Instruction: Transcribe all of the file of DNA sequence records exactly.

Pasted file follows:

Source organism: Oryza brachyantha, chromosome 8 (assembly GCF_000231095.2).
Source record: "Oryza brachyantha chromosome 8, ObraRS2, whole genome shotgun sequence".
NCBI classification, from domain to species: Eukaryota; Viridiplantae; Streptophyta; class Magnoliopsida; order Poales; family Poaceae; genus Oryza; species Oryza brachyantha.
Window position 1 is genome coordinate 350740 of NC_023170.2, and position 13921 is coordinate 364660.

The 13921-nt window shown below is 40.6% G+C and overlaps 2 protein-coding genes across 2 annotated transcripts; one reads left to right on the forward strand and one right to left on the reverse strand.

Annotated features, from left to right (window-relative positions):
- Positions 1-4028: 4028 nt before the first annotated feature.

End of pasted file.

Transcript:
Source organism: Oryza brachyantha, chromosome 8 (assembly GCF_000231095.2).
Source record: "Oryza brachyantha chromosome 8, ObraRS2, whole genome shotgun sequence".
NCBI classification, from domain to species: Eukaryota; Viridiplantae; Streptophyta; class Magnoliopsida; order Poales; family Poaceae; genus Oryza; species Oryza brachyantha.
Window position 1 is genome coordinate 350740 of NC_023170.2, and position 13921 is coordinate 364660.

The 13921-nt window shown below is 40.6% G+C and overlaps 2 protein-coding genes across 2 annotated transcripts; one reads left to right on the forward strand and one right to left on the reverse strand.

Annotated features, from left to right (window-relative positions):
- Positions 1-4028: 4028 nt before the first annotated feature.